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Are You ‘Intexticated?’
AAA Launches Initiative to Reduce Deadly Distracted Driving
AAA Poll: 90% of Pennsylvania drivers believe distracted driving is as dangerous as drunk driving
PHILADELPHIA, PA (April 17, 2019) Amid National Distracted Driving Awareness Month, AAA Mid-Atlantic is launching a new, multi-year initiative in an effort to reduce deaths and injuries as a result of cell phone use by drivers. AAA’s “Don’t Drive Intoxicated—Don’t Drive Intexticated” campaign links the impact of drinking and driving with distracted driving. Both are comparably dangerous and deadly, research shows, killing and injuring drivers, passengers, pedestrians and cyclists. What is more, a person using a cellphone while driving is four times as likely to be involved in a crash as drivers who are not.
“AAA’s ‘Don’t Drive Intoxicated—Don’t Drive Intexticated’ campaign targets drivers who would never consider getting behind the wheel after drinking an alcoholic beverage and, yet, will use a mobile device while driving, dangerously taking their eyes and minds off the road,” explained Cathy Rossi, Vice President of Public and Government Affairs for AAA Mid-Atlantic. "We hope more drivers make an effort to minimize their distractions to create safer driving conditions for everyone on the road.”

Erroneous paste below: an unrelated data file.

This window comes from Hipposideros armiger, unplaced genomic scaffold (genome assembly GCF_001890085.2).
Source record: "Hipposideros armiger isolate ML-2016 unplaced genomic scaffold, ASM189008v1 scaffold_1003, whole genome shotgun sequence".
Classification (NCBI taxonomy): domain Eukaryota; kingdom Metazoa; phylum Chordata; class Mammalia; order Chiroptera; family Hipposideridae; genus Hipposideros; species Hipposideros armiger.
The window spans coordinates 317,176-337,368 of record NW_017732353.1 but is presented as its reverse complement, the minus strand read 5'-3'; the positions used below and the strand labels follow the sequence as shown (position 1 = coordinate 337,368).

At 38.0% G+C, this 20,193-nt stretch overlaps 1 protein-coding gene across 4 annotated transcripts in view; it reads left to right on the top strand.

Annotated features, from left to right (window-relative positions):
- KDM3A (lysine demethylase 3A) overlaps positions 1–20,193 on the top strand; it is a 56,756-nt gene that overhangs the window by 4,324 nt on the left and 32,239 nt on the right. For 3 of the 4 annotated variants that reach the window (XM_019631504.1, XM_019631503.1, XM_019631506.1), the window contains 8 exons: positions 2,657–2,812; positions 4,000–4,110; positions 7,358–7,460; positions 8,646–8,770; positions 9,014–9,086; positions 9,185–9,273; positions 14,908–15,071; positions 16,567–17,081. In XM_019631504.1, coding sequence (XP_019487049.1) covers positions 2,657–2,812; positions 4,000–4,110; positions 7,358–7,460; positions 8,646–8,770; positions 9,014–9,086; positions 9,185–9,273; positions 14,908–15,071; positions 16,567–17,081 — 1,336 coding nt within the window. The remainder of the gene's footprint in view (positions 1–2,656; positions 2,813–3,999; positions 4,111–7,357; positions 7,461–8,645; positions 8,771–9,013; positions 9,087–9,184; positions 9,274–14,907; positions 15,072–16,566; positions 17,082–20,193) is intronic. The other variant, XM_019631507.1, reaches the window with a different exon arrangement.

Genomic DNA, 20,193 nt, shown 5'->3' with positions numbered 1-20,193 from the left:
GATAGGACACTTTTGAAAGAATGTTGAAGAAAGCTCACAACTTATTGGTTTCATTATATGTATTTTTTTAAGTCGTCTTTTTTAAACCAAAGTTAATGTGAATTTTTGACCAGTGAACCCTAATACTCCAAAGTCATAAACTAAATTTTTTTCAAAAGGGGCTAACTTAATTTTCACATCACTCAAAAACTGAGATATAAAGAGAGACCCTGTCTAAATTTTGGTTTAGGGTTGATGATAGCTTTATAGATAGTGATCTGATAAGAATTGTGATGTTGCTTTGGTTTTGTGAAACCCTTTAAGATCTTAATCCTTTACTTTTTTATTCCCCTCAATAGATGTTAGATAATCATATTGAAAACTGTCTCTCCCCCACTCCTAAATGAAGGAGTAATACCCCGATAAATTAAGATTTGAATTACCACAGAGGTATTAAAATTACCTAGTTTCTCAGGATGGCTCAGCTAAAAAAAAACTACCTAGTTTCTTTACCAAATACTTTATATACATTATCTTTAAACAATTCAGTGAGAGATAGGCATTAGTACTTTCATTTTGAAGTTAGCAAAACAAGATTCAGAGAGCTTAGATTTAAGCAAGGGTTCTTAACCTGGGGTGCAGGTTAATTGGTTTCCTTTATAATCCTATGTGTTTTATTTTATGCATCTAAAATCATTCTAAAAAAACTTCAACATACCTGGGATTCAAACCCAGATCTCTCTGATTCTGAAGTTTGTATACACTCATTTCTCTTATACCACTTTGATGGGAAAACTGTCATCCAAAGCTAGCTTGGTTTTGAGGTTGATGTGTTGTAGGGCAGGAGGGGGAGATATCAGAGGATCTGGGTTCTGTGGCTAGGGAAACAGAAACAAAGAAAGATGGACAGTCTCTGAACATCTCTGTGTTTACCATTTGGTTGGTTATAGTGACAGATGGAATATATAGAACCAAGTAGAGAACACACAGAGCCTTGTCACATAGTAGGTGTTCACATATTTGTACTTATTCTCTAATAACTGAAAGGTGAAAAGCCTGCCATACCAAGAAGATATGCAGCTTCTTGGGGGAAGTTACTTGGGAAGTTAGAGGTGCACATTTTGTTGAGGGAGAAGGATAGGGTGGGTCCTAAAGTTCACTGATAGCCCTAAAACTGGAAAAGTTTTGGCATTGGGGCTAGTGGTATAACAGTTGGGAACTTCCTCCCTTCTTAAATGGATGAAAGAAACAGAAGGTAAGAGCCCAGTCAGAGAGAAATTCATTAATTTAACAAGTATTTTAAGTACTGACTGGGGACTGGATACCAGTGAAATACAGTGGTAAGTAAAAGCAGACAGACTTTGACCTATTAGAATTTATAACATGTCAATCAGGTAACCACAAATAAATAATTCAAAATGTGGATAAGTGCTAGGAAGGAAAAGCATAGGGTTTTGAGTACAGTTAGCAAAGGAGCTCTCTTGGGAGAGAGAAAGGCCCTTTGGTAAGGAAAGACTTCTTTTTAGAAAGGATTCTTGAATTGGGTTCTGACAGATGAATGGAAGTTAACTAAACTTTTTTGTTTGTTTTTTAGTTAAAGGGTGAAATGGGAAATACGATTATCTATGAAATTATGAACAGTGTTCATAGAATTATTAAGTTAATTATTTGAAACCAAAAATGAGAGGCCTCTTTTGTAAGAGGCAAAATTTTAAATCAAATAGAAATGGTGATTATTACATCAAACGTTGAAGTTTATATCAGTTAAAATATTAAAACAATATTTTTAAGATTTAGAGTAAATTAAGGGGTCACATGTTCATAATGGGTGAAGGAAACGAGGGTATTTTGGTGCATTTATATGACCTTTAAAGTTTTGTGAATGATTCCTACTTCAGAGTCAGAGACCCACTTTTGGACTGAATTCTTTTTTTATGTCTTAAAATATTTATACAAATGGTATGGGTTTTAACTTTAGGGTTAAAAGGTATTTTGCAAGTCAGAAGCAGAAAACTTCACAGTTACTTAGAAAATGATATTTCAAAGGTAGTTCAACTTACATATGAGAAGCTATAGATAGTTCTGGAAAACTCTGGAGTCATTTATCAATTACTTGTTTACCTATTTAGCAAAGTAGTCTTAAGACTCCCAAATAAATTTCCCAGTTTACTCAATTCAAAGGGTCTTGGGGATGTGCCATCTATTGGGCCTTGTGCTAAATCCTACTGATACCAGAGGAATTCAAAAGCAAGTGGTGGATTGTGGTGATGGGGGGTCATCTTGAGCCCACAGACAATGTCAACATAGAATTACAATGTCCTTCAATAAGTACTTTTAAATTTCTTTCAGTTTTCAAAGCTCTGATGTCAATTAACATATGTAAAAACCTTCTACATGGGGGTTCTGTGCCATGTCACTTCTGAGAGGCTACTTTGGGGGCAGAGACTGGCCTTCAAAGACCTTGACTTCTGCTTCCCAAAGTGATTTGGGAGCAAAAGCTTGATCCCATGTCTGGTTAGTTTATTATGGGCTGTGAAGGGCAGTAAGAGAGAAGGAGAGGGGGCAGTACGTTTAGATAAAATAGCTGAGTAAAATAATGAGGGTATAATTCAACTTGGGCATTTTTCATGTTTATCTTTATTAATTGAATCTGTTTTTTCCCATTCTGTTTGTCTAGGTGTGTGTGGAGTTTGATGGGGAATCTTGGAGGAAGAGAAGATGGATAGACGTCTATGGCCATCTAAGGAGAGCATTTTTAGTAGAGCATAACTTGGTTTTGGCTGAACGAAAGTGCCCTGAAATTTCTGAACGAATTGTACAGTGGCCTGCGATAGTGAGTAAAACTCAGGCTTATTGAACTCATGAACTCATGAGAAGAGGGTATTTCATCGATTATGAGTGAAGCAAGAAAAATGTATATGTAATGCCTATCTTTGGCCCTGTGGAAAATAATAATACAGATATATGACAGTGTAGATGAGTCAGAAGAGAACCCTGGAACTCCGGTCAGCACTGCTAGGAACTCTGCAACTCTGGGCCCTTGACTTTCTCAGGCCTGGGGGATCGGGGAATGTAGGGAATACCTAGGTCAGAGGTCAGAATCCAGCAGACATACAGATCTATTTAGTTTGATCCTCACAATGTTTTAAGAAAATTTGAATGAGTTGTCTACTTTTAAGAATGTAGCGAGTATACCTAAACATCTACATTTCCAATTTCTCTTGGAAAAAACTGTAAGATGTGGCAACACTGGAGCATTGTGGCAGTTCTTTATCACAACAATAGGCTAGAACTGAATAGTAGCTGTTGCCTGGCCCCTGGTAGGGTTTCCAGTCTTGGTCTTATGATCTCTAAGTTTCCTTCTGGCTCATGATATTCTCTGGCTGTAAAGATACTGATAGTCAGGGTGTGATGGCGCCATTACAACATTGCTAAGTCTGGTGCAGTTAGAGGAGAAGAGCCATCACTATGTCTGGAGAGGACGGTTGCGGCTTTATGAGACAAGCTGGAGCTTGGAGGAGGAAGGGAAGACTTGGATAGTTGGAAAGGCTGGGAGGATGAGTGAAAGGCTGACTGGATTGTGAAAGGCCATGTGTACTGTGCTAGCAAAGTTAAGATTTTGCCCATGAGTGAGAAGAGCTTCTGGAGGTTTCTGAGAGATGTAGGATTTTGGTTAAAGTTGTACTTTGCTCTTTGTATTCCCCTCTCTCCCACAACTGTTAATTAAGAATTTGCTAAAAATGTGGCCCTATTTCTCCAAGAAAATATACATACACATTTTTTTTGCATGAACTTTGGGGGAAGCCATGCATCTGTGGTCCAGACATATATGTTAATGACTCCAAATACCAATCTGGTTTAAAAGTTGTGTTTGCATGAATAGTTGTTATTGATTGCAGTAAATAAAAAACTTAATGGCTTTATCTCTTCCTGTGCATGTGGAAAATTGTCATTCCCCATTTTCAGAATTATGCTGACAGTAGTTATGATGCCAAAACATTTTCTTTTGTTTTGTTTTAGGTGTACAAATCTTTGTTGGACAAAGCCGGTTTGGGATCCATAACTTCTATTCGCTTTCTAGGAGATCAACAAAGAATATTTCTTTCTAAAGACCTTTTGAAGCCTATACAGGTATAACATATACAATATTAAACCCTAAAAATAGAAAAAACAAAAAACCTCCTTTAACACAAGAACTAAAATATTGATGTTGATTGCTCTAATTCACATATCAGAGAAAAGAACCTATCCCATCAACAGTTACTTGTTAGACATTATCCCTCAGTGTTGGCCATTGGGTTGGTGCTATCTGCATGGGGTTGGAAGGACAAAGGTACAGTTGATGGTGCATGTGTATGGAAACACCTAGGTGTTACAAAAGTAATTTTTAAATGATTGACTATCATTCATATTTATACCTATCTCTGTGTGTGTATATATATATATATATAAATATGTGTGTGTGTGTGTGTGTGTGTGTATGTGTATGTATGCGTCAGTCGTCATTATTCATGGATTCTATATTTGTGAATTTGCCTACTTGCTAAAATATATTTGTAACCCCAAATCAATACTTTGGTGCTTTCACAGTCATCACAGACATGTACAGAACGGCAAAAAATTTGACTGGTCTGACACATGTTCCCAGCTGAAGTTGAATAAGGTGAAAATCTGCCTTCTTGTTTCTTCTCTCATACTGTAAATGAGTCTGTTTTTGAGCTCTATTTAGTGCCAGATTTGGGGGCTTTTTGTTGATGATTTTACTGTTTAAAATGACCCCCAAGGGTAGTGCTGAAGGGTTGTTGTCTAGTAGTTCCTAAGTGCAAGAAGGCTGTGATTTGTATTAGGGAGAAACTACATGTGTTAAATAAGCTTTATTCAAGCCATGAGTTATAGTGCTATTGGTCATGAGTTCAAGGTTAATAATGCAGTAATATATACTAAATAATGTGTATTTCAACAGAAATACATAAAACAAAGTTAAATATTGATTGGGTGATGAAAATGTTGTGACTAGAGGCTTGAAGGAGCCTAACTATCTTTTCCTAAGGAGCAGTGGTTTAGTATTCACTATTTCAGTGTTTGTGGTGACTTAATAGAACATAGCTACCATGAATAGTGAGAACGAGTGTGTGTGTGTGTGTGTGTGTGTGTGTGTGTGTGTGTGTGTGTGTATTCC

According to NHTSA, “nearly 80 percent of crashes and 65 percent of near-crashes involved some form of driver inattention within three seconds before the crash event.” Combatting distracted driving through greater enforcement and education will protect all motorists.
Pennsylvania State Police Trooper Jessica Tobin said, “Taking your attention away from the road, for a just one second can cost you, others sharing the road, and your family a lifetime of heartache and pain. Ask yourself; is that one text worth a life?”
Sadly, distracted driving safety advocate, Joel Feldman and his family know all too well the pain a distracted driver can cause a family. On July 17, 2009, twenty-one year-old Casey Feldman – Joel’s daughter, a senior at Fordham University and a 2006 graduate of Springfield High School – was struck and killed by a distracted driver in Ocean City, NJ. Casey was crossing the street in a crosswalk during daylight hours at a 4-way stop intersection. She was more than half way across the street, yet the driver claimed that he never saw her. He was distracted and looking away from the road.